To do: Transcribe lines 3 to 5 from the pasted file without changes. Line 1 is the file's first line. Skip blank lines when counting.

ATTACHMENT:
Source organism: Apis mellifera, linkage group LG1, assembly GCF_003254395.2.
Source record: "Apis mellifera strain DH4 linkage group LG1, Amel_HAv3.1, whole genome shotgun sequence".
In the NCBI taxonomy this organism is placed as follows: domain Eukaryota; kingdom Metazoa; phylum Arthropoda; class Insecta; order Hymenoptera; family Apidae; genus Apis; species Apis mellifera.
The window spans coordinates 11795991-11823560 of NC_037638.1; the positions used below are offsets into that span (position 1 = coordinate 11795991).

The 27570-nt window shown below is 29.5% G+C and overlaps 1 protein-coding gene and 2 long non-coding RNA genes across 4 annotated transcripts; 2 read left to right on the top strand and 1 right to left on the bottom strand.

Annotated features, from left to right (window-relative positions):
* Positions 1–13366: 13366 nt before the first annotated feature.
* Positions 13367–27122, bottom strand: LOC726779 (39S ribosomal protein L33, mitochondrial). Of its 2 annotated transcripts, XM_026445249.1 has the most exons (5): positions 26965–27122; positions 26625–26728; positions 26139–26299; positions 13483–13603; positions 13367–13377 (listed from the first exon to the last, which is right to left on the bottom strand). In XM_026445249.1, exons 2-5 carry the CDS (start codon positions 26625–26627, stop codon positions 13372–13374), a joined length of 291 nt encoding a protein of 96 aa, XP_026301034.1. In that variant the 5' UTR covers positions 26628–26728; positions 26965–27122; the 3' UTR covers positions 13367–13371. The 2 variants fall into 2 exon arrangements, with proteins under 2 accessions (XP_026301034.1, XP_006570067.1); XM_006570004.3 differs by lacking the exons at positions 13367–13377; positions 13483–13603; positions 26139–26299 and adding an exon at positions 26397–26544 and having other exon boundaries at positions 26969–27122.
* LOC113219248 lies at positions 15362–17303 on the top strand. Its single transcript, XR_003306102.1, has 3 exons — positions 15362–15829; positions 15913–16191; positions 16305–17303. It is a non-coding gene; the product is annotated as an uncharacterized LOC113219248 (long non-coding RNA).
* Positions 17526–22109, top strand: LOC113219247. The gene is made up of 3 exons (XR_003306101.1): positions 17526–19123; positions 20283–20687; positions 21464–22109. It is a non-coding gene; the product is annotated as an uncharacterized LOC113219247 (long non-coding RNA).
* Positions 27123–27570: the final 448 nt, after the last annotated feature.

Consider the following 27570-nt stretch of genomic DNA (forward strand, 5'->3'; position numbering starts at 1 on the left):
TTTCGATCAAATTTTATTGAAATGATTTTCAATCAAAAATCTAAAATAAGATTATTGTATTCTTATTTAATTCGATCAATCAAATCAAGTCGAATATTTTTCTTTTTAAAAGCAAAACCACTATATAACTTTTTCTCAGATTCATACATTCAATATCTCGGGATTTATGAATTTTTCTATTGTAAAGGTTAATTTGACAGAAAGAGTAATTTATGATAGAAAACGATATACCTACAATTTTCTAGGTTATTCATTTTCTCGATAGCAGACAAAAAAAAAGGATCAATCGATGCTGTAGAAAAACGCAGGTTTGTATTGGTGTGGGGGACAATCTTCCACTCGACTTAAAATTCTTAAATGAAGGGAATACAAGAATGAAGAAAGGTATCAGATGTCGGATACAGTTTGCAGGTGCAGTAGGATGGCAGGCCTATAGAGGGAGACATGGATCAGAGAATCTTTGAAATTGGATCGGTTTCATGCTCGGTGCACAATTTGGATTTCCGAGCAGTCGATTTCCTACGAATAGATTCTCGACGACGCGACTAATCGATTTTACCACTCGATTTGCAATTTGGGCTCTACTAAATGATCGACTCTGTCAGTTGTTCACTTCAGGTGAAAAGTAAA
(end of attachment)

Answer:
In the NCBI taxonomy this organism is placed as follows: domain Eukaryota; kingdom Metazoa; phylum Arthropoda; class Insecta; order Hymenoptera; family Apidae; genus Apis; species Apis mellifera.
The window spans coordinates 11795991-11823560 of NC_037638.1; the positions used below are offsets into that span (position 1 = coordinate 11795991).

The 27570-nt window shown below is 29.5% G+C and overlaps 1 protein-coding gene and 2 long non-coding RNA genes across 4 annotated transcripts; 2 read left to right on the top strand and 1 right to left on the bottom strand.